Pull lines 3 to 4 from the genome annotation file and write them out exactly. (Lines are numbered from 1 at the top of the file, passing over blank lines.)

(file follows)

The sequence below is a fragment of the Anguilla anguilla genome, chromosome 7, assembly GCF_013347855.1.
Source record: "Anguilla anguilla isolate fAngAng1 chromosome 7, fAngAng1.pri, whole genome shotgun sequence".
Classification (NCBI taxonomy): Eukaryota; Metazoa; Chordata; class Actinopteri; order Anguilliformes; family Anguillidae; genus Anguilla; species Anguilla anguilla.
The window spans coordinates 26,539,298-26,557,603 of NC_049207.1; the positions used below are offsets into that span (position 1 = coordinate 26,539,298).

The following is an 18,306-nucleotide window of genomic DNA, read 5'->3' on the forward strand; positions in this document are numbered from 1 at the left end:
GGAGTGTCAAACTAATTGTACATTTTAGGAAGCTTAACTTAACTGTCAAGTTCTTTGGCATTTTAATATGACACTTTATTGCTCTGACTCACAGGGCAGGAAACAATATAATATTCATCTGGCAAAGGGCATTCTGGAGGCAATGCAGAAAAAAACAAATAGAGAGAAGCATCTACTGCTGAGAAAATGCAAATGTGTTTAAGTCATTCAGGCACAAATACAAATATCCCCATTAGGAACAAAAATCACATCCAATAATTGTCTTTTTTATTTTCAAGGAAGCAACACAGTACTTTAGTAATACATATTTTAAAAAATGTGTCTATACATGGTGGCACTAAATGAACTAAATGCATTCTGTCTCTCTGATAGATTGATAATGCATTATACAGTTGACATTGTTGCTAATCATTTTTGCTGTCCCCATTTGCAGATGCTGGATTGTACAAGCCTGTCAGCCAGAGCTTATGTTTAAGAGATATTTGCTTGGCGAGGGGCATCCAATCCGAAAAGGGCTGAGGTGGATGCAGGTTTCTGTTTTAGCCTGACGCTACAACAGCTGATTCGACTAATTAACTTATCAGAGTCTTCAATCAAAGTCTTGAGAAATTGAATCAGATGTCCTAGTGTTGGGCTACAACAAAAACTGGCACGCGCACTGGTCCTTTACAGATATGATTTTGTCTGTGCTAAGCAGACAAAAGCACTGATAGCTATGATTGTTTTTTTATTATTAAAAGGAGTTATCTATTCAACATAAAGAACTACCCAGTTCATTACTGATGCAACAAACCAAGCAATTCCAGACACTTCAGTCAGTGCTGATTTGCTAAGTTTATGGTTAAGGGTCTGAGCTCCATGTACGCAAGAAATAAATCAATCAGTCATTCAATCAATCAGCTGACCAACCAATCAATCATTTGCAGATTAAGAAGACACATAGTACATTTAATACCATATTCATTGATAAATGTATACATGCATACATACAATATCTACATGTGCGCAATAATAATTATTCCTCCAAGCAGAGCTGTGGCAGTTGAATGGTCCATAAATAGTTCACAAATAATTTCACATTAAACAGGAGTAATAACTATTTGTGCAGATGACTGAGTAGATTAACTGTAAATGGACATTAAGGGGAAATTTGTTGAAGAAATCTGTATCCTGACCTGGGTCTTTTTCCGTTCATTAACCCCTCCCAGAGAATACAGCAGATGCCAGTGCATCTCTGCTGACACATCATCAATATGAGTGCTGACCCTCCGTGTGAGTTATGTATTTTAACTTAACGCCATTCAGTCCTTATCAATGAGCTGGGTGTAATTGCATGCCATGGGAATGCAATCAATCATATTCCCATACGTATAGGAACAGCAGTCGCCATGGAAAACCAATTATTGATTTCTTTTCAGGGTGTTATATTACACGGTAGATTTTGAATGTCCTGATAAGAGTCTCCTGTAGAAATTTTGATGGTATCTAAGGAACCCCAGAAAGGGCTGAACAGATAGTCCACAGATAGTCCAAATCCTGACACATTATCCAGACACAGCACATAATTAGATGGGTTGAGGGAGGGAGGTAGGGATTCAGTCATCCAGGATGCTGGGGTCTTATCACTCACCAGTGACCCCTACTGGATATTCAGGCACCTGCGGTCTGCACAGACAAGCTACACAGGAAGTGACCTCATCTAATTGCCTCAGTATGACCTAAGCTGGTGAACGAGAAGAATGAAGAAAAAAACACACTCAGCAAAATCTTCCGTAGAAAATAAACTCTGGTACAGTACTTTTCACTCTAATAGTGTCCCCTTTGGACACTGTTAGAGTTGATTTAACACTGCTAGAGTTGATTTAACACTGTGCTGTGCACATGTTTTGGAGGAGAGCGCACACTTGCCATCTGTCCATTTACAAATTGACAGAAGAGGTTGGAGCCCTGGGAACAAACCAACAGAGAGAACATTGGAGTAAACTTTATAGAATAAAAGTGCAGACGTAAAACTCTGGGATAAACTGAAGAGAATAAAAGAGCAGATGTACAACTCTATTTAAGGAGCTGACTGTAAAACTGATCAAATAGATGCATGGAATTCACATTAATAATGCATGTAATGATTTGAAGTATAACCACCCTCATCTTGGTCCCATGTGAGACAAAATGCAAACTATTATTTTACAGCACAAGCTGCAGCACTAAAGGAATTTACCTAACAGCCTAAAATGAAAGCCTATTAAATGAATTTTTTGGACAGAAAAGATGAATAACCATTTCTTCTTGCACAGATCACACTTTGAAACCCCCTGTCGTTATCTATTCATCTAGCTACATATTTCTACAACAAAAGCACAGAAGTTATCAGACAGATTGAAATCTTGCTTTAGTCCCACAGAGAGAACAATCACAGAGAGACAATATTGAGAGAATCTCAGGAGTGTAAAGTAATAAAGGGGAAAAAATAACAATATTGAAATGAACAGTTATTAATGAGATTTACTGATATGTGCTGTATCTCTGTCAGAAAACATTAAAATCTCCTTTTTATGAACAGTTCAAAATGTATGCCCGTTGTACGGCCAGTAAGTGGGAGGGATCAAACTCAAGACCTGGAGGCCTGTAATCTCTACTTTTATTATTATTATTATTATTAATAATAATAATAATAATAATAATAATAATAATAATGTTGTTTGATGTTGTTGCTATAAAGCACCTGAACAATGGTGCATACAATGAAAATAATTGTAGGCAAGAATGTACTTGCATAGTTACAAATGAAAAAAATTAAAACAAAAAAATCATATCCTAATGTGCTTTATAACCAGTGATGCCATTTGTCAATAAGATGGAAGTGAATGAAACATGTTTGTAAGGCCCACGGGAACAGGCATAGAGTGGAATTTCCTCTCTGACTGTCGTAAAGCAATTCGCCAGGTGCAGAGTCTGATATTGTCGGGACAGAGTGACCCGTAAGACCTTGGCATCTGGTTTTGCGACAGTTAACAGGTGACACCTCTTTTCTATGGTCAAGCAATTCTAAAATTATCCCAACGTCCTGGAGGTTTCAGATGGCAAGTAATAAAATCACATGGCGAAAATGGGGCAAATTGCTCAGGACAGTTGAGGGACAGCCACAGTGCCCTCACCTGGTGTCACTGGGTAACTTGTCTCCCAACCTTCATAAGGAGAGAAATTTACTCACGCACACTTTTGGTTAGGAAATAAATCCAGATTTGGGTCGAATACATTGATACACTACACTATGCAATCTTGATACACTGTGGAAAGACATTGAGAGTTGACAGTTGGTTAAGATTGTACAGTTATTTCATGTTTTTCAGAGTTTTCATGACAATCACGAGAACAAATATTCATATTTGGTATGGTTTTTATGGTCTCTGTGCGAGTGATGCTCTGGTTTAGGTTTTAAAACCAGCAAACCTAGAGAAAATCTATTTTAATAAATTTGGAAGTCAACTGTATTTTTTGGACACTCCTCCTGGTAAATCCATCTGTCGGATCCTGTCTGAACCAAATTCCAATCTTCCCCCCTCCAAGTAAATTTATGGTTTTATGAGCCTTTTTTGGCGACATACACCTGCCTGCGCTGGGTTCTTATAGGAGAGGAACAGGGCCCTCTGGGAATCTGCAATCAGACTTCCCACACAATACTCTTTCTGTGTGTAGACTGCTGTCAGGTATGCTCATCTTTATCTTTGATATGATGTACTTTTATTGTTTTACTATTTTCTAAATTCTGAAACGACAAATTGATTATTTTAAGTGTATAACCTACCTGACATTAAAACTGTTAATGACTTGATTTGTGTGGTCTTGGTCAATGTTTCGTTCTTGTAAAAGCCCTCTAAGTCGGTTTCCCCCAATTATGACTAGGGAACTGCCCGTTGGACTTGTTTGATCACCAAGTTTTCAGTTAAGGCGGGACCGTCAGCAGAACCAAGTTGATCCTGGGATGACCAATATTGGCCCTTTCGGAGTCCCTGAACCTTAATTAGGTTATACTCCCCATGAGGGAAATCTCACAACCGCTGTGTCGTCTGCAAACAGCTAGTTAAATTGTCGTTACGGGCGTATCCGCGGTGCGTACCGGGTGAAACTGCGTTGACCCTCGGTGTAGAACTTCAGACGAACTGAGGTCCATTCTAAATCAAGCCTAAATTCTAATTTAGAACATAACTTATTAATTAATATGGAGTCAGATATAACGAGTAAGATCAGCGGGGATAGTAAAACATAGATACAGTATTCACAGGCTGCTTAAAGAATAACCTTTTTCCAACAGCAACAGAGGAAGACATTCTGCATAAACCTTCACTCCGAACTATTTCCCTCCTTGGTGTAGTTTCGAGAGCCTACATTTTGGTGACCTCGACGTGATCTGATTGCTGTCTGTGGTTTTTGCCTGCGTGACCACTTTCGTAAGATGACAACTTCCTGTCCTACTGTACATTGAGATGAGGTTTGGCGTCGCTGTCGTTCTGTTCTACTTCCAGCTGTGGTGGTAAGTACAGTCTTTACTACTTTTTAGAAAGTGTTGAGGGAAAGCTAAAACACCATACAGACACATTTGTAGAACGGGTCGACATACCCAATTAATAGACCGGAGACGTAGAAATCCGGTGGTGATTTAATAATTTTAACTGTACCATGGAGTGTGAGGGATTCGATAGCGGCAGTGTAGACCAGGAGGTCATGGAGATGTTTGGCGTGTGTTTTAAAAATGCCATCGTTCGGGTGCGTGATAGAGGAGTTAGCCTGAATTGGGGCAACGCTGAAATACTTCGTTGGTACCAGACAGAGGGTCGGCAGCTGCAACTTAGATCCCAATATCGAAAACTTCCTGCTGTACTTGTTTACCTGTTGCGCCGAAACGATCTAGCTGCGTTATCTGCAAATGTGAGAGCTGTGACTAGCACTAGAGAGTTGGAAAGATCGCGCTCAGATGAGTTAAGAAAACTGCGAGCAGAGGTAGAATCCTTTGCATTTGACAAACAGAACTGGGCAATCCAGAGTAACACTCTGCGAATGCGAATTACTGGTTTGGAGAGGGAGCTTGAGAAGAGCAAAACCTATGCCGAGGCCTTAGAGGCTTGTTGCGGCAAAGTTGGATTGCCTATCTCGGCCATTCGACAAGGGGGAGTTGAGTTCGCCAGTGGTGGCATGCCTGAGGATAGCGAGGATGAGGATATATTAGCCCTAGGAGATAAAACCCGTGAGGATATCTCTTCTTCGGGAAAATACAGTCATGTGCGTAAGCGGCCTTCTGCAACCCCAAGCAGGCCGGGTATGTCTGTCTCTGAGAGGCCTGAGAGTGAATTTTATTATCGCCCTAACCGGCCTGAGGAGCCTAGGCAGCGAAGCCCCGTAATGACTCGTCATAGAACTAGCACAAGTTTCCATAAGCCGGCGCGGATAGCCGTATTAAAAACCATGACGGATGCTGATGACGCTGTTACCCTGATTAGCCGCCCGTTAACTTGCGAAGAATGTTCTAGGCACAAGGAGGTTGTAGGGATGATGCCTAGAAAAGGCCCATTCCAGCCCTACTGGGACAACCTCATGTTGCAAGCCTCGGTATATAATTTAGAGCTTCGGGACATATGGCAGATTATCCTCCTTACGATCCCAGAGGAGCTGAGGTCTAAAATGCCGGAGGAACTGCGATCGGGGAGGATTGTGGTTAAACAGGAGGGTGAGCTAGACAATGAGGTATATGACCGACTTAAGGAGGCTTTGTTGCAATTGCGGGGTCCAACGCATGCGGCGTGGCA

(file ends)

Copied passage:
Classification (NCBI taxonomy): Eukaryota; Metazoa; Chordata; class Actinopteri; order Anguilliformes; family Anguillidae; genus Anguilla; species Anguilla anguilla.
The window spans coordinates 26,539,298-26,557,603 of NC_049207.1; the positions used below are offsets into that span (position 1 = coordinate 26,539,298).